wintertime ozone episodes have been increasing in recent years in
some Western states.
Fine-particle pollution can come from sources such as fires,
tailpipes or woodstove chimneys. But it also forms when emissions
from power plants, highway vehicles or industrial activities
chemically react in the atmosphere. Depending on where you live,
particles can be a problem at any time of year. Keep track of air
quality where you live:
Wednesday: Get Outside! And Use the Air
Think you have to stay inside on a Code Orange AQI day in your
area? You may be surprised to learn that isn't usually the case.
Think of the Air Quality Index like a weather forecast -- and use it
to plan your outdoor activity.
Finding the AQI is easy. It's available on the Web, on many local
TV weather forecasts and through free email tools and apps. Once you
have the forecast for your local area, check the health
recommendations to see how to reduce the amount of pollution you
AQI recommendations apply to other outdoor activities, too --
including activities like working in the garden. So on a day with
poor air quality, try to do less strenuous chores, like weeding
instead of moving heavy mulch.
Most of the time, changes like these will help you reduce your
Thursday: Help Your Neighbors -- Increase
Air Quality Awareness Where You Live
The Illinois Air Quality Flag Program improves awareness of
outdoor air quality -- and helps teachers and coaches ensure that
children get plenty of physical activity, while protecting their
health when air quality is poor. Children (including teenagers) are
at greater risk from air pollution because their lungs are still
developing, they are more likely to be active outdoors, and they
breathe more air per pound of body weight than adults. They're also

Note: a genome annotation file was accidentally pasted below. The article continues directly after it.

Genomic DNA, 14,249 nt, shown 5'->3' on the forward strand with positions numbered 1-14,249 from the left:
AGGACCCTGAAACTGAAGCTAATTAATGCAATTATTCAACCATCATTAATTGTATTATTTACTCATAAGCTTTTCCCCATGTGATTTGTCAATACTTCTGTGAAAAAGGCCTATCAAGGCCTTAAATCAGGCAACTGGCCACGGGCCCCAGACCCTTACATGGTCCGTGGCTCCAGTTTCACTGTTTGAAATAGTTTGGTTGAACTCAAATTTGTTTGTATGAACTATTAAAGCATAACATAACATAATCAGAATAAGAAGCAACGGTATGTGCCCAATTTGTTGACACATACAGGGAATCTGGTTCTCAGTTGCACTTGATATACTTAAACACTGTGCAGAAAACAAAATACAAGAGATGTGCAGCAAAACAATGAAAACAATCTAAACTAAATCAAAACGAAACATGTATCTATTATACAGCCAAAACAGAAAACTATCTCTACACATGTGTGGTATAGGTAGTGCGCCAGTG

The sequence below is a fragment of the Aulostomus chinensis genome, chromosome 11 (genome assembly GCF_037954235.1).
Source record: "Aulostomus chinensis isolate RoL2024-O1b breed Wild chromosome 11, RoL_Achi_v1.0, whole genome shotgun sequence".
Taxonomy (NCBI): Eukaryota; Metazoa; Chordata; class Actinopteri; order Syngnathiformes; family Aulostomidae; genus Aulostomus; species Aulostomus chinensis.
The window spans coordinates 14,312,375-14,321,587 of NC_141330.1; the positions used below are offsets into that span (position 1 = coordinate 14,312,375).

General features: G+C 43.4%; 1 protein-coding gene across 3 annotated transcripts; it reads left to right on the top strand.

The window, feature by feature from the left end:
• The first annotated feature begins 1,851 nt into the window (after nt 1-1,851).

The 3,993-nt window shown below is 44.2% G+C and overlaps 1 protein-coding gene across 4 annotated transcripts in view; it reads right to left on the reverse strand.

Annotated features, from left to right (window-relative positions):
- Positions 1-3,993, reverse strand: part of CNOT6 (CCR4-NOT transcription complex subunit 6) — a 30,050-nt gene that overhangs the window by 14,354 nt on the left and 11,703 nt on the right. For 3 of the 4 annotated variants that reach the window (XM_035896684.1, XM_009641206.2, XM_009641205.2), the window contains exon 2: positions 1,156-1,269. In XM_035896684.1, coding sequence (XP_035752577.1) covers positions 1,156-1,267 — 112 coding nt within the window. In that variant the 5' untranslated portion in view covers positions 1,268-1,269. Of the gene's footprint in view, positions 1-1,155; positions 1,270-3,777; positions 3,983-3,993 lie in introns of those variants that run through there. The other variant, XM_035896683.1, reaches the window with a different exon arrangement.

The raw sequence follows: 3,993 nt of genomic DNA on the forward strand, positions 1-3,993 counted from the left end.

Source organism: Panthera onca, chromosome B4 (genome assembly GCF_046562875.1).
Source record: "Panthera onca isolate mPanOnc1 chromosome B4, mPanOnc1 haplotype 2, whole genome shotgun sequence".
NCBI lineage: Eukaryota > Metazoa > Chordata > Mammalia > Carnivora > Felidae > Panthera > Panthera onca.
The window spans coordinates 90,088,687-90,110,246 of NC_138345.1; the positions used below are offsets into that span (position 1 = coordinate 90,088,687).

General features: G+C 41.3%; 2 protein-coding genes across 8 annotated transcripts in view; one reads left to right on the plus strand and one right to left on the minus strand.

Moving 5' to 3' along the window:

more likely to have asthma.
Participating is simple. Each day, school officials raise a flag
that corresponds to the color of that day's Air Quality Index
forecast. Then, using the program's activity guidelines, schools can
modify outdoor activities or move them inside if needed. For more
Illinois Partners for Clean Air will provide Air Quality Flag
Program Kits to Chicago-area schools at no cost. Schools outside the
Chicago metropolitan area can purchase the five color-coded flags
for a nominal cost from numerous flag vendors.
The AIRNow website, developed by a group of government agencies,
provides reports on air quality. Websites can add the current air
quality information to their site by downloading a free widget. Get
it at http://bit.ly/airwdjt.
Friday: Do Your Part -- Reduce Your
Contribution to Air Pollution
Nearly every day, each of us contributes a little to air
pollution -- but we don't always realize it. Take a few minutes
today to think about what you do that contributes to air pollution.
Then come up with a plan to make some changes.
Here are a few tips to get you started:
Think about that
light switch -- and the thermostat.
Your electric bill isn't
the only reason conserving energy is a good idea. Power plants
produce pollutants that form both ozone and particle pollution.
So make it a habit to turn off lights you're not using, and set
your thermostat a little higher this summer. You'll help reduce
pollution -- and you'll save money, too.
from your car.
Take public transit whenever possible.
Don't drive to
Join a car pool or van pool, or take public
transit (you'll save money, too).
Keep your car
Just replacing a clogged air filter can lead to
a savings of 55 gallons, or at least three trips to the gas
station over a year. Learn more:
Fill your gas tank
during cooler evening hours in warm weather.
gas, don't "top off" the tank, and replace your gas tank cap
Follow local recommendations on Air
Pollution Action Days.
Not sure how to find out if today is
an Action Day where you live? Sign up for Illinois EnviroFlash
to get local air quality messages sent straight to your email: